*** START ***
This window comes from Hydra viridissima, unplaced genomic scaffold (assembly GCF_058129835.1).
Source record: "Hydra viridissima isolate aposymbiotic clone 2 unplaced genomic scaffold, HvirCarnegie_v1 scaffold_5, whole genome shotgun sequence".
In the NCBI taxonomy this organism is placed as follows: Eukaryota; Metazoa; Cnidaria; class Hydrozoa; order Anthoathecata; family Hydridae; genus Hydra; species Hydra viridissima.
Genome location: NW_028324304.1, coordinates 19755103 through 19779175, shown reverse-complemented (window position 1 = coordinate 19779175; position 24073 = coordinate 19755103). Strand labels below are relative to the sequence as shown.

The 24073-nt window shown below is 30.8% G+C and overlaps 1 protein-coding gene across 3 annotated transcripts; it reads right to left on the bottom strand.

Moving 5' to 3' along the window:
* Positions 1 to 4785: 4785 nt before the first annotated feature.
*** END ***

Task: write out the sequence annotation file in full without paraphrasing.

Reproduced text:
This window comes from Hydra viridissima, unplaced genomic scaffold (assembly GCF_058129835.1).
Source record: "Hydra viridissima isolate aposymbiotic clone 2 unplaced genomic scaffold, HvirCarnegie_v1 scaffold_5, whole genome shotgun sequence".
In the NCBI taxonomy this organism is placed as follows: Eukaryota; Metazoa; Cnidaria; class Hydrozoa; order Anthoathecata; family Hydridae; genus Hydra; species Hydra viridissima.
Genome location: NW_028324304.1, coordinates 19755103 through 19779175, shown reverse-complemented (window position 1 = coordinate 19779175; position 24073 = coordinate 19755103). Strand labels below are relative to the sequence as shown.

The 24073-nt window shown below is 30.8% G+C and overlaps 1 protein-coding gene across 3 annotated transcripts; it reads right to left on the bottom strand.

Moving 5' to 3' along the window:
* Positions 1 to 4785: 4785 nt before the first annotated feature.